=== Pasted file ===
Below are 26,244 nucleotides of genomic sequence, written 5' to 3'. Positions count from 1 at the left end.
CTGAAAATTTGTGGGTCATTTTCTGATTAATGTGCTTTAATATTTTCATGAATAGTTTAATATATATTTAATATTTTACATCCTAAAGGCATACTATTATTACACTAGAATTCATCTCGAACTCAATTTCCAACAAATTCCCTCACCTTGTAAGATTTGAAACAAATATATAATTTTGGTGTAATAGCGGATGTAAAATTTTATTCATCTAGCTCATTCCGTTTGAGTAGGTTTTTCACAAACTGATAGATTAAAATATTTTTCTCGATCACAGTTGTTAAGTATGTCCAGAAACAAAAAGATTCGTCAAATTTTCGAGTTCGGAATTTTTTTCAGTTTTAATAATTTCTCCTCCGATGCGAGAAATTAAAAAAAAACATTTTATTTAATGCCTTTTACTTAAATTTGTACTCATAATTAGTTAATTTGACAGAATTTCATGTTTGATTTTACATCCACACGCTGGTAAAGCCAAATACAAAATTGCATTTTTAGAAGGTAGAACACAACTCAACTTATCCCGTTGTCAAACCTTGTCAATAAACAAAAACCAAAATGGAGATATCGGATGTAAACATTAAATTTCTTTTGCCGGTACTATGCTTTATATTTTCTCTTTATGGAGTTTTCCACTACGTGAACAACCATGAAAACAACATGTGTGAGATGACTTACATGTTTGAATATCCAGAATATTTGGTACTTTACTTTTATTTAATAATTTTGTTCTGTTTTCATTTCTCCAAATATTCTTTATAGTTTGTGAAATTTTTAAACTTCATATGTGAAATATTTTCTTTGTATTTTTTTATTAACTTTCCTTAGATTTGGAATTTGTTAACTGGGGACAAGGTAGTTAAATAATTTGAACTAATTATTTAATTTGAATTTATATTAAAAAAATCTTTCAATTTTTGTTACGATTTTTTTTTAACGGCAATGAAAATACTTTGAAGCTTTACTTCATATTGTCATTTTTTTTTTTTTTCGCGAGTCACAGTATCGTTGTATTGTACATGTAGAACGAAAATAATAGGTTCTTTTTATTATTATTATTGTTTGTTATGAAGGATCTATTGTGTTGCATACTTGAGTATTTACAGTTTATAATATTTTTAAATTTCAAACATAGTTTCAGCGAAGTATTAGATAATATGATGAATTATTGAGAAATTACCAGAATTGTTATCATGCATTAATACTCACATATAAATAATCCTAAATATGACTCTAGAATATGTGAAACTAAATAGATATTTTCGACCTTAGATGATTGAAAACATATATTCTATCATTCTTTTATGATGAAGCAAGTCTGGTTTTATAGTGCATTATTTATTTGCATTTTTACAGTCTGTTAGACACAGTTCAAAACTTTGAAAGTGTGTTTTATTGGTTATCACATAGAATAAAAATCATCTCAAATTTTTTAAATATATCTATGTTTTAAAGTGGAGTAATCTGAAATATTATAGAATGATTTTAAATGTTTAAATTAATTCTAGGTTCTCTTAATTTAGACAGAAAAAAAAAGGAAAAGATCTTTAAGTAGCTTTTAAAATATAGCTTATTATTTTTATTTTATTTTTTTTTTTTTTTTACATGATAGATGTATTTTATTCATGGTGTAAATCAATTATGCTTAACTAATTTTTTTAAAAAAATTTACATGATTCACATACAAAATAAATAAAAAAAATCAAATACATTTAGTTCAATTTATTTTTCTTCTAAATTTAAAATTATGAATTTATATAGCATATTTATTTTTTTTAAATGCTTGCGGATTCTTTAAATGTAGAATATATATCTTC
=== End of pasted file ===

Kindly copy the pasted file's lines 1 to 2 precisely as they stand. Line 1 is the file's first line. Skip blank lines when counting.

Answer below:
Below are 26,244 nucleotides of genomic sequence, written 5' to 3'. Positions count from 1 at the left end.
CTGAAAATTTGTGGGTCATTTTCTGATTAATGTGCTTTAATATTTTCATGAATAGTTTAATATATATTTAATATTTTACATCCTAAAGGCATACTATTATTACACTAGAATTCATCTCGAACTCAATTTCCAACAAATTCCCTCACCTTGTAAGATTTGAAACAAATATATAATTTTGGTGTAATAGCGGATGTAAAATTTTATTCATCTAGCTCATTCCGTTTGAGTAGGTTTTTCACAAACTGATAGATTAAAATATTTTTCTCGATCACAGTTGTTAAGTATGTCCAGAAACAAAAAGATTCGTCAAATTTTCGAGTTCGGAATTTTTTTCAGTTTTAATAATTTCTCCTCCGATGCGAGAAATTAAAAAAAAACATTTTATTTAATGCCTTTTACTTAAATTTGTACTCATAATTAGTTAATTTGACAGAATTTCATGTTTGATTTTACATCCACACGCTGGTAAAGCCAAATACAAAATTGCATTTTTAGAAGGTAGAACACAACTCAACTTATCCCGTTGTCAAACCTTGTCAATAAACAAAAACCAAAATGGAGATATCGGATGTAAACATTAAATTTCTTTTGCCGGTACTATGCTTTATATTTTCTCTTTATGGAGTTTTCCACTACGTGAACAACCATGAAAACAACATGTGTGAGATGACTTACATGTTTGAATATCCAGAATATTTGGTACTTTACTTTTATTTAATAATTTTGTTCTGTTTTCATTTCTCCAAATATTCTTTATAGTTTGTGAAATTTTTAAACTTCATATGTGAAATATTTTCTTTGTATTTTTTTATTAACTTTCCTTAGATTTGGAATTTGTTAACTGGGGACAAGGTAGTTAAATAATTTGAACTAATTATTTAATTTGAATTTATATTAAAAAAATCTTTCAATTTTTGTTACGATTTTTTTTTAACGGCAATGAAAATACTTTGAAGCTTTACTTCATATTGTCATTTTTTTTTTTTTTCGCGAGTCACAGTATCGTTGTATTGTACATGTAGAACGAAAATAATAGGTTCTTTTTATTATTATTATTGTTTGTTATGAAGGATCTATTGTGTTGCATACTTGAGTATTTACAGTTTATAATATTTTTAAATTTCAAACATAGTTTCAGCGAAGTATTAGATAATATGATGAATTATTGAGAAATTACCAGAATTGTTATCATGCATTAATACTCACATATAAATAATCCTAAATATGACTCTAGAATATGTGAAACTAAATAGATATTTTCGACCTTAGATGATTGAAAACATATATTCTATCATTCTTTTATGATGAAGCAAGTCTGGTTTTATAGTGCATTATTTATTTGCATTTTTACAGTCTGTTAGACACAGTTCAAAACTTTGAAAGTGTGTTTTATTGGTTATCACATAGAATAAAAATCATCTCAAATTTTTTAAATATATCTATGTTTTAAAGTGGAGTAATCTGAAATATTATAGAATGATTTTAAATGTTTAAATTAATTCTAGGTTCTCTTAATTTAGACAGAAAAAAAAAGGAAAAGATCTTTAAGTAGCTTTTAAAATATAGCTTATTATTTTTATTTTATTTTTTTTTTTTTTTTACATGATAGATGTATTTTATTCATGGTGTAAATCAATTATGCTTAACTAATTTTTTTAAAAAAATTTACATGATTCACATACAAAATAAATAAAAAAAATCAAATACATTTAGTTCAATTTATTTTTCTTCTAAATTTAAAATTATGAATTTATATAGCATATTTATTTTTTTTAAATGCTTGCGGATTCTTTAAATGTAGAATATATATCTTC